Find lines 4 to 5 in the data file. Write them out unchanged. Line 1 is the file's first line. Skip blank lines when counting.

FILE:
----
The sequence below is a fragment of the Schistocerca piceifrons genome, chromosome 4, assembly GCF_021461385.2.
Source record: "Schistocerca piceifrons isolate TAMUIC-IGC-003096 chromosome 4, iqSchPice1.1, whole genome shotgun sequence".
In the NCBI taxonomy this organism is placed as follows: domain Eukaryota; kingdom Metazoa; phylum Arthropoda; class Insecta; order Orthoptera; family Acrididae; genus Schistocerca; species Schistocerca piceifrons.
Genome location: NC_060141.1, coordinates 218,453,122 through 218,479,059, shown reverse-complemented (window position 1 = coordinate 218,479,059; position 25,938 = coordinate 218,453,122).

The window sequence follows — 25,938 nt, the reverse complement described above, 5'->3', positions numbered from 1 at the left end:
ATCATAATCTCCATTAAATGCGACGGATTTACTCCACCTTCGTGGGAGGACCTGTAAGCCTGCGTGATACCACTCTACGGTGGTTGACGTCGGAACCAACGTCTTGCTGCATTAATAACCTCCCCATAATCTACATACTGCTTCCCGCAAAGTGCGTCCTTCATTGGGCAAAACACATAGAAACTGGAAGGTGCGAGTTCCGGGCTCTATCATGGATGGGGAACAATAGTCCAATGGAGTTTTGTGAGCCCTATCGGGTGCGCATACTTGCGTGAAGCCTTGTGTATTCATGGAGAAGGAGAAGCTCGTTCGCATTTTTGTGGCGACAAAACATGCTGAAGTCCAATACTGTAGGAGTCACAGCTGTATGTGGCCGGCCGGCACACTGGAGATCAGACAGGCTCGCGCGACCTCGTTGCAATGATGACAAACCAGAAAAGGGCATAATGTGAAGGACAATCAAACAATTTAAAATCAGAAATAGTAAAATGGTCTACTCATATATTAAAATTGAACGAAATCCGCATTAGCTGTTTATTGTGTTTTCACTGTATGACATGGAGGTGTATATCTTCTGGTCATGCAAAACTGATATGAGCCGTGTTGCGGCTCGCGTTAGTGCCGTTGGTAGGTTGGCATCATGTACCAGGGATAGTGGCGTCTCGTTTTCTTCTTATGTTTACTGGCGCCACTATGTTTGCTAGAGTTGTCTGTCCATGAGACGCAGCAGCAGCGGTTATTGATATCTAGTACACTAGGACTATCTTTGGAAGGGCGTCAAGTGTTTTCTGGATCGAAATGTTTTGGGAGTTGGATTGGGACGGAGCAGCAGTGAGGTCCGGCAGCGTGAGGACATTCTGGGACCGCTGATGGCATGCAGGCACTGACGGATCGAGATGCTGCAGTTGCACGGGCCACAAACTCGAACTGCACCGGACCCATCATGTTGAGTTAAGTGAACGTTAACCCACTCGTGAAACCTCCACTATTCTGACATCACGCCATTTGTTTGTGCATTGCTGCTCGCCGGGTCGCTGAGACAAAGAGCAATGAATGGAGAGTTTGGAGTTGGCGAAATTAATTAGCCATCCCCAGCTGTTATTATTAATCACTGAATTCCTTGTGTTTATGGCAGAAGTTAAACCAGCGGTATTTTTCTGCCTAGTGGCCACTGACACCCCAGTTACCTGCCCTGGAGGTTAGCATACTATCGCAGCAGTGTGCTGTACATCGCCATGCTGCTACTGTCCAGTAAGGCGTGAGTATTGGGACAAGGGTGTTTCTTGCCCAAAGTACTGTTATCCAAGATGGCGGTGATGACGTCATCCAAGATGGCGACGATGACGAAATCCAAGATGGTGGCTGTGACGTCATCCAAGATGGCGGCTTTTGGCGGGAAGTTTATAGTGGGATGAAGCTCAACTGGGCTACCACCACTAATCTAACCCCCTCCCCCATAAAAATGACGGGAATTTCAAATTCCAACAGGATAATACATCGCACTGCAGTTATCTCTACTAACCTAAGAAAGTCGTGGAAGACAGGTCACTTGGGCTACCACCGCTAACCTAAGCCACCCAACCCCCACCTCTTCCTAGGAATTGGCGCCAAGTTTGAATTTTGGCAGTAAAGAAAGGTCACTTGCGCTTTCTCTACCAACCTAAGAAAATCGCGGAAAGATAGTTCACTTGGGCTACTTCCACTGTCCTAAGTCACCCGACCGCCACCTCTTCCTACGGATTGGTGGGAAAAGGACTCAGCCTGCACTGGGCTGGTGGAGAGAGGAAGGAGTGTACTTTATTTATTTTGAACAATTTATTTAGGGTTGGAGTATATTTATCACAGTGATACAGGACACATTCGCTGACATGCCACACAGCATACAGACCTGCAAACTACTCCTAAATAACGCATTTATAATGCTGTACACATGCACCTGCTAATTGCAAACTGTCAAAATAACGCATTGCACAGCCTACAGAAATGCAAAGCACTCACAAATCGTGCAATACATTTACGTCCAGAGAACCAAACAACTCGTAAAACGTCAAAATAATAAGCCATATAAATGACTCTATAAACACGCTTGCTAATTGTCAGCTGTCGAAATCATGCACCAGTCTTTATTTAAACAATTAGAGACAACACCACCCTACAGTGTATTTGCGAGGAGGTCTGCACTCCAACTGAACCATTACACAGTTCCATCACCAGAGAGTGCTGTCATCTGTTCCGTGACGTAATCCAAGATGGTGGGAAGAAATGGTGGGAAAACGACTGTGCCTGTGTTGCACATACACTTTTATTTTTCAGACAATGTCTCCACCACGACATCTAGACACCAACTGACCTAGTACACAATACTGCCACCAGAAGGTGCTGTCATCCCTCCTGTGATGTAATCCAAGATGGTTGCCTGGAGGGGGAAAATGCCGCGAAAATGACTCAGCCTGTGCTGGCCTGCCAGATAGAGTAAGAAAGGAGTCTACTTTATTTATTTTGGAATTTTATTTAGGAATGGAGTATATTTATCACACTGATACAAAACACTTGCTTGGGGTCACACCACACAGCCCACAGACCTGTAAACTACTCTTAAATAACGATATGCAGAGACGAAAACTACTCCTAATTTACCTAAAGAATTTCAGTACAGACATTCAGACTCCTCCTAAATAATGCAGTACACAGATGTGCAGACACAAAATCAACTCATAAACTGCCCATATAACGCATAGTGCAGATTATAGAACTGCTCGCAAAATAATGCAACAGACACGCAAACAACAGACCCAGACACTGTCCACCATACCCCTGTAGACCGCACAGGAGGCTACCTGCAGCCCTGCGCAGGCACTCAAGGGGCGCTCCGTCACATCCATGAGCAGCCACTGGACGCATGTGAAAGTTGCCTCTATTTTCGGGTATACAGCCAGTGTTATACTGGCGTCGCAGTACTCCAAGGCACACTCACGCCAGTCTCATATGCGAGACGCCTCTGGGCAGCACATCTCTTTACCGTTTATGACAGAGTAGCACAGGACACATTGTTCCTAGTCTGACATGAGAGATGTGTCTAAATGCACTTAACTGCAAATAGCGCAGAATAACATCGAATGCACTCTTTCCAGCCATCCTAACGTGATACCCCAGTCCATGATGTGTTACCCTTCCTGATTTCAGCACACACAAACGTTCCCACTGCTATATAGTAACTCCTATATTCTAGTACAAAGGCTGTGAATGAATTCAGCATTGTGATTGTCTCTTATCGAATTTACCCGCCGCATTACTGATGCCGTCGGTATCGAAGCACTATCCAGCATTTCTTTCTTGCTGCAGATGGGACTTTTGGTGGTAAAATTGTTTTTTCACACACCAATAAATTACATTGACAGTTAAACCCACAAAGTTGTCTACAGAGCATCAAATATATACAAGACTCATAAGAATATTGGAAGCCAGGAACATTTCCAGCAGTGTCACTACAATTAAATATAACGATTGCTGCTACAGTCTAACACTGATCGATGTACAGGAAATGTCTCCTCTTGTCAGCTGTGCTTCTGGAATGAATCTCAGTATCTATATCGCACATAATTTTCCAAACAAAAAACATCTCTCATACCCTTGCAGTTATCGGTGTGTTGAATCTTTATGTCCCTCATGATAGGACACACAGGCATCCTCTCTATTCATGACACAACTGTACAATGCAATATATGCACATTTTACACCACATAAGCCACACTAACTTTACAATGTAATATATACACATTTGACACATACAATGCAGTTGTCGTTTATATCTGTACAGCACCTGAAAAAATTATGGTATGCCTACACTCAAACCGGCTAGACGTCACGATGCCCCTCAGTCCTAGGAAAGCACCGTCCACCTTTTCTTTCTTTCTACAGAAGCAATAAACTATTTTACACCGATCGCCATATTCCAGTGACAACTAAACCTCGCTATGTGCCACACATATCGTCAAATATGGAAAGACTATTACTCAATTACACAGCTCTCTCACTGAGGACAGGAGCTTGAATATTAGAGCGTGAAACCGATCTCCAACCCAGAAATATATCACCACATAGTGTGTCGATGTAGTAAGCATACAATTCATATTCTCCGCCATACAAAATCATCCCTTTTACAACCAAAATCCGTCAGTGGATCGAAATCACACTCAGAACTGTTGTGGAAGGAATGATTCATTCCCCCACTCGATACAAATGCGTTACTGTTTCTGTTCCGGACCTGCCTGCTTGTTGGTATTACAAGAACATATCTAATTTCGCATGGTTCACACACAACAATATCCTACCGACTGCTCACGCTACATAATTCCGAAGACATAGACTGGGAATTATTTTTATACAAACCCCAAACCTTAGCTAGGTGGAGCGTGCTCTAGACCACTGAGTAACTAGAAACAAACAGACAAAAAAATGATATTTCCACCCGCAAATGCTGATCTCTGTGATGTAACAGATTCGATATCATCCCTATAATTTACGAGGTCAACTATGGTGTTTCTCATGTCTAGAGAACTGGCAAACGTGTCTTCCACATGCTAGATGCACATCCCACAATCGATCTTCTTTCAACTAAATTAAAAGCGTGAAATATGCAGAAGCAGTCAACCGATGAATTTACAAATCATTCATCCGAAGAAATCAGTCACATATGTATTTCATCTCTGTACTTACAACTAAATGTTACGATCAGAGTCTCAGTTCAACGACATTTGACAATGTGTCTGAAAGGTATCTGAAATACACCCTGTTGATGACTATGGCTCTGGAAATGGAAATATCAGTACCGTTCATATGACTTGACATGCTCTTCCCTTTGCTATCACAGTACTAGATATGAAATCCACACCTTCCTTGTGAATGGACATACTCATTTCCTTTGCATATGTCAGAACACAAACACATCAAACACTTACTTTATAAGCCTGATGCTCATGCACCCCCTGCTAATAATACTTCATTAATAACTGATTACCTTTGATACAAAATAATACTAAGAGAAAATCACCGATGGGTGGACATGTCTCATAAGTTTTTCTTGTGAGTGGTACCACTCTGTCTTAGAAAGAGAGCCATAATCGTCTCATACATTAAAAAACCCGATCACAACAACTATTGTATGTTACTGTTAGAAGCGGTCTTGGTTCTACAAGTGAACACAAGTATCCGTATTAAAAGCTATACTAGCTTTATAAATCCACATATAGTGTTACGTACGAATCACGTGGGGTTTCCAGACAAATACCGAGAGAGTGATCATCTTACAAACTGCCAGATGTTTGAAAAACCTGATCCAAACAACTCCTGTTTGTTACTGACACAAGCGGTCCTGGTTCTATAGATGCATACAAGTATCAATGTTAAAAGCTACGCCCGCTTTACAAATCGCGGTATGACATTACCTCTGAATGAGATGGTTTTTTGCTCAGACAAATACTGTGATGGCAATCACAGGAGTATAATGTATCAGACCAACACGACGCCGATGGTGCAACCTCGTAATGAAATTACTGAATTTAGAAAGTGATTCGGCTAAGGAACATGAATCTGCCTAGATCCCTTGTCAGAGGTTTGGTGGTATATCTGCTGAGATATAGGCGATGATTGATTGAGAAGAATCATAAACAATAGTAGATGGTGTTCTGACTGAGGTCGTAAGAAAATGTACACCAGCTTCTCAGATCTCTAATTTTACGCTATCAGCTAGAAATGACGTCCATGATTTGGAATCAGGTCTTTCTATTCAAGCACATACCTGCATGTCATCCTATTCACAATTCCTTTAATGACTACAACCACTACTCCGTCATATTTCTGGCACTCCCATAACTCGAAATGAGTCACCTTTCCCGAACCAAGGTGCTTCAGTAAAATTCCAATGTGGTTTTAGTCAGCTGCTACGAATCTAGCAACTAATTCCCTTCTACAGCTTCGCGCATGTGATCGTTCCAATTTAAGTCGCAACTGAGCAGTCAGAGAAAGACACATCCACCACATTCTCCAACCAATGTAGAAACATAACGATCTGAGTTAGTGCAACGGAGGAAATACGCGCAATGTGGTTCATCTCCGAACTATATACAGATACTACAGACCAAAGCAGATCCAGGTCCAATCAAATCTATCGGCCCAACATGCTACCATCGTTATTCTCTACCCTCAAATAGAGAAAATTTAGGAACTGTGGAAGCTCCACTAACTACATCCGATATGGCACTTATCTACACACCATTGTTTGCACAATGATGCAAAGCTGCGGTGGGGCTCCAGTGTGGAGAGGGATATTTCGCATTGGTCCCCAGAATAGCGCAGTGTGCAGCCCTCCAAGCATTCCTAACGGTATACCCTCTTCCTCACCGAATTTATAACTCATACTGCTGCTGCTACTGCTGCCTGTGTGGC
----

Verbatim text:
Genome location: NC_060141.1, coordinates 218,453,122 through 218,479,059, shown reverse-complemented (window position 1 = coordinate 218,479,059; position 25,938 = coordinate 218,453,122).

The window sequence follows — 25,938 nt, the reverse complement described above, 5'->3', positions numbered from 1 at the left end: